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How to Decide If Hiring a Student Loan Lawyer Is Right for You

Student loan debt is a burden that 44 million graduates carry on their shoulders. For some, the burden of student loan payments is crippling and consumes their finances. If you’ve fallen into torment about your student loans, it might be time to think about hiring a student loan lawyer.

Hiring anyone to help you with your finances is a big step. Before making the move to hire a student loan attorney, consider what the experts below have to say about it.

How can student loan lawyers help?

Student loan lawyers analyze your debt and fight for you. They’ll do more than show up in court.

According to Adam S. Minsky, a practicing attorney in New York and Massachusetts, student loan lawyers can help you with a variety of issues, including:

  • Navigating complicated federal loan programs.
  • Counseling individuals on their legal rights and options.
  • Resolving legal disputes.
  • Defending borrowers being pursued by debt collectors or student loan lenders.

A student loan lawyer provides confidential assistance for student loan situations beyond high monthly payments. Litigation, lawsuits, financial hardships, disputes and student loan default are all extreme cases that could require expertise and legal defense.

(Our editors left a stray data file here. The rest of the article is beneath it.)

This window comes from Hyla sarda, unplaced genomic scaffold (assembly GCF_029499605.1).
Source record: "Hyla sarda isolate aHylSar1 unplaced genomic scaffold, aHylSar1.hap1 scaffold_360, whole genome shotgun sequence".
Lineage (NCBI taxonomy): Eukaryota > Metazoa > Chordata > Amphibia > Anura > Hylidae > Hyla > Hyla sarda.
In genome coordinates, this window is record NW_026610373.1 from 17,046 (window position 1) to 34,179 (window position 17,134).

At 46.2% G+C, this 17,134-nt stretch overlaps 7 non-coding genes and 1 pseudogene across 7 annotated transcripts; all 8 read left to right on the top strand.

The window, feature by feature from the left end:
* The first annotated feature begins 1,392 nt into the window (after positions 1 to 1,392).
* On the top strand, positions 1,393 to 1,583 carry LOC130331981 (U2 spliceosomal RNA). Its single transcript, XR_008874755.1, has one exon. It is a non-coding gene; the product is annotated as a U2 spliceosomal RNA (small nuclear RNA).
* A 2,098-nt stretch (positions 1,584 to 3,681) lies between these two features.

Plus, if you have student loan debt after your school closes or a lawsuit is pending against your school, a student loan lawyer may be able to provide assistance. A student loan lawyer can handle anything remotely legal.

When does it make sense to hire a student loan lawyer?

Hiring an attorney of any kind will carry a price tag, so you want to be sure it’s the right choice for your circumstances.

Josh Cohen, an attorney who regularly defends borrower’s rights in Connecticut and Vermont, said:

“If the borrower is at all concerned about potential wrongdoing by the industry, it’s worth reaching out to a student loan lawyer. A non-lawyer can explain that something was done incorrectly, but they cannot dive into a legal claim, they cannot review for a potential lawsuit and they certainly can’t file a lawsuit for such wrongdoing.”

Every financial situation is different, but there are a few common scenarios where hiring a student loan attorney makes sense, according to Cohen.

  • If your student loans were misrepresented: Misrepresentations by a student loan servicer or a debt collector could lead to a lawsuit — only a lawyer can review that.
  • If a loan was fraudulent: Only a lawyer can handle the legal issues to resolve it. Credit disputes regarding your credit report are fine, but resolution without a lawsuit for student loan fraud is unheard of.